Recruitment of patients with Chronic Obstructive Pulmonary Disease (COPD) from the Clinical Practice Research Datalink (CPRD) for research.
NPJ Prim Care Respir Med
Springer Science and Business Media LLC
MetadataShow full item record
Quint, J. K., Moore, E., Lewis, A., Hashmi, M., Sultana, K., Wright, M., Smeeth, L., et al. (2018). Recruitment of patients with Chronic Obstructive Pulmonary Disease (COPD) from the Clinical Practice Research Datalink (CPRD) for research.. NPJ Prim Care Respir Med, 28 (1), 21. https://doi.org/10.1038/s41533-018-0089-3
Databases of electronic health records (EHR) are not only a valuable source of data for health research but have also recently been used as a medium through which potential study participants can be screened, located and approached to take part in research. The aim was to assess whether it is feasible and practical to screen, locate and approach patients to take part in research through the Clinical Practice Research Datalink (CPRD). This is a cohort study in primary care. The CPRD anonymised EHR database was searched to screen patients with Chronic Obstructive Pulmonary Disease (COPD) to take part in a research study. The potential participants were contacted via their General Practitioner (GP) who confirmed their eligibility. Eighty two practices across Greater London were invited to the study. Twenty-six (31.7%) practices consented to participate resulting in a pre-screened list of 988 patients. Of these, 632 (63.7%) were confirmed as eligible following the GP review. Two hundred twenty seven (36%) response forms were received by the study team; 79 (34.8%) responded 'yes' (i.e., they wanted to be contacted by the research assistant for more information and to talk about enrolling in the study), and 148 (65.2%) declined participation. This study has shown that it is possible to use EHR databases such as CPRD to screen, locate and recruit participants for research. This method provides access to a cohort of patients while minimising input needed by GPs and allows researchers to examine healthcare usage and disease burden in more detail and in real-life settings.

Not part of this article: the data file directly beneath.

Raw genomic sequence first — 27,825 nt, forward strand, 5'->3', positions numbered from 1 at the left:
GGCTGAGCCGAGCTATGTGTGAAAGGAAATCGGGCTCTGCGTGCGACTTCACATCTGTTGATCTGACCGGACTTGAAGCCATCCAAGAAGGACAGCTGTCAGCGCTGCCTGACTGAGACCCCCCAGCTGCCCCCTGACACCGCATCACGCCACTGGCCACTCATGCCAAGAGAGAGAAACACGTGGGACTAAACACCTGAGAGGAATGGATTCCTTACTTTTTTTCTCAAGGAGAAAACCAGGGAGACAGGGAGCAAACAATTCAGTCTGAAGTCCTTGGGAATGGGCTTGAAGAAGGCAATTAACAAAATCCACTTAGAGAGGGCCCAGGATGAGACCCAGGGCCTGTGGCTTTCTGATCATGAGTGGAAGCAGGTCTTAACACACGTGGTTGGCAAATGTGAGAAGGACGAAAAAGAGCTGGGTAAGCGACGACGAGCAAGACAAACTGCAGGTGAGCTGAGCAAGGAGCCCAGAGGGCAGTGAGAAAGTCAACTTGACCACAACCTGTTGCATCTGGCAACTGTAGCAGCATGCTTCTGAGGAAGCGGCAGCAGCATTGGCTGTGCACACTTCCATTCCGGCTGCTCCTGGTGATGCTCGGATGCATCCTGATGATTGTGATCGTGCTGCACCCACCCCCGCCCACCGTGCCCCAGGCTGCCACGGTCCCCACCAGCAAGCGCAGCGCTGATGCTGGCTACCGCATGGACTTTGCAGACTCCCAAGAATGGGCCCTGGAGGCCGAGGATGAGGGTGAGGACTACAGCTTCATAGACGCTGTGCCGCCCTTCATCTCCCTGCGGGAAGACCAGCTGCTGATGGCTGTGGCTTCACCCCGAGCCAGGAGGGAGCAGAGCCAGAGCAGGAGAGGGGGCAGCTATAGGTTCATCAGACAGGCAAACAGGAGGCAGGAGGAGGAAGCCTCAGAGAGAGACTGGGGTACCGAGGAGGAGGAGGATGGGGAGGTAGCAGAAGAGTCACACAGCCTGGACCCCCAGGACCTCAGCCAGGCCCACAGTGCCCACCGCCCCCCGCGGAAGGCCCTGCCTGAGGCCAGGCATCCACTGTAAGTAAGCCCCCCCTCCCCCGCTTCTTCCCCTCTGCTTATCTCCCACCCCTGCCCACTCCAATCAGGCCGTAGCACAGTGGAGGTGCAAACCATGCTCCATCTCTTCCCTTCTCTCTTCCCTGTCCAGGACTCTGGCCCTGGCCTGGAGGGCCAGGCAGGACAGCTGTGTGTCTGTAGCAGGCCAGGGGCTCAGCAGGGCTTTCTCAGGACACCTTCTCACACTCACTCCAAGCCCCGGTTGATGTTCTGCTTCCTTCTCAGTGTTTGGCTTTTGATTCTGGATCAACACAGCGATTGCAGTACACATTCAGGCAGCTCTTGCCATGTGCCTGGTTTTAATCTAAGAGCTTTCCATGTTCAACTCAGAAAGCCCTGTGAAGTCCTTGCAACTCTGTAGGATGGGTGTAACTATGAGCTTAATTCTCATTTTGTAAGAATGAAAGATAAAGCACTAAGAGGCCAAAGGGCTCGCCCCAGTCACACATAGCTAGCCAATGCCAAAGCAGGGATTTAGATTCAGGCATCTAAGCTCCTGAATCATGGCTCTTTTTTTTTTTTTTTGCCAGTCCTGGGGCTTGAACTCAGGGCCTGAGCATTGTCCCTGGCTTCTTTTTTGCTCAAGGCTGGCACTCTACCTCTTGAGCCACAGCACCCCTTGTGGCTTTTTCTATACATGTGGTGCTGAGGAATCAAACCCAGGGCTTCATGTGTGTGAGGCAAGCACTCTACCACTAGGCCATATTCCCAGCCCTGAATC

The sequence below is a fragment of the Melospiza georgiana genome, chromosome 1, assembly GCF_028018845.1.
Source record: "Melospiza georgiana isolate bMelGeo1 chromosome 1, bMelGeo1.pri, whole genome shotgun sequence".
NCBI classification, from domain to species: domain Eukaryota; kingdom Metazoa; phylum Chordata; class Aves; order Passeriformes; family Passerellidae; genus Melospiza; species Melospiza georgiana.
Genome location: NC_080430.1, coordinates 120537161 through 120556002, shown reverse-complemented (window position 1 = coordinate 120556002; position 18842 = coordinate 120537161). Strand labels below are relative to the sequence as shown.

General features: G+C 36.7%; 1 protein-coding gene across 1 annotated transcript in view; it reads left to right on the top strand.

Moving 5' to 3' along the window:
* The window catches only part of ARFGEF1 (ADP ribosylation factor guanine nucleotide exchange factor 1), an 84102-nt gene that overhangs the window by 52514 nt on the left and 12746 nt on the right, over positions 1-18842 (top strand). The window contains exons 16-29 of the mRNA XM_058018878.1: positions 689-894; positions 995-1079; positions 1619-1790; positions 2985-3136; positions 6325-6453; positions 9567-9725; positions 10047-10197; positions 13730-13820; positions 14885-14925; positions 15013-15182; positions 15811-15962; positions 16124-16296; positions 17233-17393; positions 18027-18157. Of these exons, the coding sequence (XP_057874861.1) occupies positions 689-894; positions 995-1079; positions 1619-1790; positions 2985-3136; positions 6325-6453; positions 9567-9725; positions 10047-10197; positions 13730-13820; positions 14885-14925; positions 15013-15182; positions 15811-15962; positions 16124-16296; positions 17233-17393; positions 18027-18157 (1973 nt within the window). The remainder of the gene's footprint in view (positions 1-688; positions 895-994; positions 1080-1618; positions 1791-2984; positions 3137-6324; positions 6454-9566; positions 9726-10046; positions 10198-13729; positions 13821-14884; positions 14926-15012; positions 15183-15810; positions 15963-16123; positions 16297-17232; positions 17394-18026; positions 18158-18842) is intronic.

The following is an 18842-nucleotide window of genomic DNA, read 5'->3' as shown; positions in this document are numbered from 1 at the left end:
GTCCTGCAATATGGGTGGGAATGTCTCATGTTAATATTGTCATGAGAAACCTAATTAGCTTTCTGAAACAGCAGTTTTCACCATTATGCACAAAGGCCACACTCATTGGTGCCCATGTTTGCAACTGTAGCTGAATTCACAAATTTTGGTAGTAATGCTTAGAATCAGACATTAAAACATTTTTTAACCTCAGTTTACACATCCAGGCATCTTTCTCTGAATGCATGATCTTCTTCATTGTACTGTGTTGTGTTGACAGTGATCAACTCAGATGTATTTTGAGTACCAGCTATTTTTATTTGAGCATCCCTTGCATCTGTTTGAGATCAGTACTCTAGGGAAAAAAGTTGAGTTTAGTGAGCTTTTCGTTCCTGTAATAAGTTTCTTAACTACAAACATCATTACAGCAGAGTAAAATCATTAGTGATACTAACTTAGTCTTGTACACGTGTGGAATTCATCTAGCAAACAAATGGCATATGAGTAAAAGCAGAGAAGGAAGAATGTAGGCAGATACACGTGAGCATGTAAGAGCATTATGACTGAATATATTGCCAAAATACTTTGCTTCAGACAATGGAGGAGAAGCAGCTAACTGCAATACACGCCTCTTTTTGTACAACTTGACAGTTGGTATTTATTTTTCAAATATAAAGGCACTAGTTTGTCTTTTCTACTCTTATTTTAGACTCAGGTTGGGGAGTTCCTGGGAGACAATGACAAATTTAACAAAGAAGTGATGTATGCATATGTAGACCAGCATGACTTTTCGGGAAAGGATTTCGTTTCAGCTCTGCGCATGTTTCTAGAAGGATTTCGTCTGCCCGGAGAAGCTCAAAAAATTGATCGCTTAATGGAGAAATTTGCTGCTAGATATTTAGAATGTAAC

Biomedical Research, Electronic Health Records, Humans, Patient Selection, Pulmonary Disease, Chronic Obstructive
MRC (via King's College London) (unknown)
Natural Environment Research Council (NE/I007490/1)
Natural Environment Research Council (NE/N007085/1)
External DOI: https://doi.org/10.1038/s41533-018-0089-3
This record's URL: https://www.repository.cam.ac.uk/handle/1810/280571
Attribution 4.0 International
Licence URL: https://creativecommons.org/licenses/by/4.0/
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